All winter I looked forward to one particular sign of spring — the emergence of my mason bees (a solitary bee, not a honeybee). Last year, I put up a mason bee house and bought 20 bees for 20 dollars. I longed to call myself a beekeeper, but figured I'd have to wait until my bee babies survived the winter to make that official. And they did!
My yard is now no longer just a place to BBQ and my dog's favorite spot to lift his leg. With nine more sleeps until Earth Day 2011, why not create habitat for wildlife where you live?
Help the bees
Bees sometimes prefer backyards and patio gardens to large plots of cropland. Creating a bee-friendly yard is simple. (Warning: encouraging bees might triple the yield of fruits and veggies in your garden!)
• Choose native plants to attract native bees
• Pick flower colors bees like: blue, purple, violet, white, and yellow
• Make a bee bath
• Make a bee house (never used cedar, it's insecticidal)
There are three kinds of bumblebees: those that nest underground, those that nest at ground level and those nest above-ground.
Bees that nest in the ground benefit your garden by:
• Improving soil quality
• Increasing water movement around plant roots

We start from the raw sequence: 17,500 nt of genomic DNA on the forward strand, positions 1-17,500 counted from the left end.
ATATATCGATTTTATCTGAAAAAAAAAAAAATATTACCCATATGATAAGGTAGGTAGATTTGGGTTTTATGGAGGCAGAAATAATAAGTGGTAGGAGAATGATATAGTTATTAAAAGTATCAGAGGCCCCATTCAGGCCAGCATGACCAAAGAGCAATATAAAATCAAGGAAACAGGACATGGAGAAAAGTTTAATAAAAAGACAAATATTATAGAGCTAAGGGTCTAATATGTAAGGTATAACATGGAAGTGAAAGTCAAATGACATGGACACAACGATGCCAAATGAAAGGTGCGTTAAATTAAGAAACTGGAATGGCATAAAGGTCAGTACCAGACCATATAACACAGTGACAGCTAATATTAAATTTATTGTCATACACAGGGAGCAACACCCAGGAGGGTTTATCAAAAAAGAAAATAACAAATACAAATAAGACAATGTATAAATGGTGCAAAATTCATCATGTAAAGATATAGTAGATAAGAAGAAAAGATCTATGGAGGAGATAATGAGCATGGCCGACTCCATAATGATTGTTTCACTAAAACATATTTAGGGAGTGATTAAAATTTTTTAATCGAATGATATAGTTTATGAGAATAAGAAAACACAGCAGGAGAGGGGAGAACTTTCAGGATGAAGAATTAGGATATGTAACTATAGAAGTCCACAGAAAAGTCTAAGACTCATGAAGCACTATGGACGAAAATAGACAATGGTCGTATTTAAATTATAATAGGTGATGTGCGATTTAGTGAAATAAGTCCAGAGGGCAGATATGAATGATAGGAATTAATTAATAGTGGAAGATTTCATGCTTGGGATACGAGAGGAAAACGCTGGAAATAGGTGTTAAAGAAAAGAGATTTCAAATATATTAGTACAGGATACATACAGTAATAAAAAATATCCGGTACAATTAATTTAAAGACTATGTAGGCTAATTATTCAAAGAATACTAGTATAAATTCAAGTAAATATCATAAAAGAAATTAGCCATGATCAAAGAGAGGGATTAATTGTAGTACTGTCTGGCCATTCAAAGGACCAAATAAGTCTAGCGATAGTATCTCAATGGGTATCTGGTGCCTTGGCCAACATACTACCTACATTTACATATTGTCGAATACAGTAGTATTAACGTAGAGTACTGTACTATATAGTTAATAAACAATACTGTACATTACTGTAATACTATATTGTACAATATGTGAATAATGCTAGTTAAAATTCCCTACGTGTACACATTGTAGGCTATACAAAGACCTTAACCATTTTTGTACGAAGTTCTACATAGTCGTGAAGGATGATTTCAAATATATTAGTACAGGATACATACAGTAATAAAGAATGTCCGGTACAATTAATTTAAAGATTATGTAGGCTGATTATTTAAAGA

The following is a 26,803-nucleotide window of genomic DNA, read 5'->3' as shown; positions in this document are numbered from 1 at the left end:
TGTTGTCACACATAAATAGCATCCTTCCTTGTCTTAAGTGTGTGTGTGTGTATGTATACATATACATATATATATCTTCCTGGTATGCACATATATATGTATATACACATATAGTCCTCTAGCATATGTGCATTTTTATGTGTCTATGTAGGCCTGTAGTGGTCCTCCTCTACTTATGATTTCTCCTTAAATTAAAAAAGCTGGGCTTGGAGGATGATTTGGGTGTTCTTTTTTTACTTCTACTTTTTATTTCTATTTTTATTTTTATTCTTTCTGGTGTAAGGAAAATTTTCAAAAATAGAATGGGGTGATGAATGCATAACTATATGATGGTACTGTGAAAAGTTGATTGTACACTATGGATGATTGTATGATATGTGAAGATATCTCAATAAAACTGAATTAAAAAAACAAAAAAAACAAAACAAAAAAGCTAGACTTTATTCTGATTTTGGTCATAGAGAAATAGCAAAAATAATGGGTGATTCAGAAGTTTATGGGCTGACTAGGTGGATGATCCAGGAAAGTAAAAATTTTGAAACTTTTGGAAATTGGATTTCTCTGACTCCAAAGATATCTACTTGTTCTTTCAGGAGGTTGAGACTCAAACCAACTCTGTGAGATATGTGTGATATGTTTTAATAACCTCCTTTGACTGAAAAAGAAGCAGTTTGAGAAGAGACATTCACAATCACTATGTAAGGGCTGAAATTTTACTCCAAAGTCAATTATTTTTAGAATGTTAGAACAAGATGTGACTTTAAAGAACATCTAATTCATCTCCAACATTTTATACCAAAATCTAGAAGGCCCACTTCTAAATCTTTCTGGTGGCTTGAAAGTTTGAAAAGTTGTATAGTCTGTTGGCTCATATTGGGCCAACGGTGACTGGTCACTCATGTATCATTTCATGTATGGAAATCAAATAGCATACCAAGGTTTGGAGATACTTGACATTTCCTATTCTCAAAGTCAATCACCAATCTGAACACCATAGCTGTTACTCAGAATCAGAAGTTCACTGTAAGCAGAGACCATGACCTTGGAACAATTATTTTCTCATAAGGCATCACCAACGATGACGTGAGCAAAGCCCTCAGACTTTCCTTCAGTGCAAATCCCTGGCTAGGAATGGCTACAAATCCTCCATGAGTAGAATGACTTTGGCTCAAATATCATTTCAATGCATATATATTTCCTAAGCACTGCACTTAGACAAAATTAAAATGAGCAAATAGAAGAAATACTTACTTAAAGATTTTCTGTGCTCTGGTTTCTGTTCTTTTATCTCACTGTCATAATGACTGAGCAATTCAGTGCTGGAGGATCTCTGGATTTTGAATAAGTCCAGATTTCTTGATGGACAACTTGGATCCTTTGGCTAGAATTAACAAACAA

• Mixing up soil nutrients
Ground-dwelling bumblebees will nest in a compost pile because they love the heat, or use abandoned mouse holes. Above-ground bumblebees feel right at home in bird houses, especially those that weren't cleaned out the year before.
Be a good neighbour to bumblebees and don't disturb them. They have work to do!
Create a butterfly garden
Whether it's a tiny balcony or a few acres, you can transform your green space into a butterfly garden and help offset habitat destroyed by development, roadside mowing, or wetland drainage.
You'll need two types of plants; nectar plants for food and host plants where butterflies lay their eggs. (Note: butterflies and hummingbirds share many nectar flowers, so efforts to attract one may have the bonus of attracting the other.)
• Tiger Swallowtails choose nectar plants like lilacs or bee balm. Nearby willow, alder, or apple trees can host the larva.
• Painted Ladies choose nectar plants like aster, cosmos or zinnia. Host plants include thistle, mallow or hollyhock.
• Monarchs choose nectar plants like milkweed, lilac, goldenrod and cosmos. Host plants include plants in the milkweed family and cosmos.
How will you create habitat for the bees and butterflies where you live?
Lindsay Coulter, Queen of Green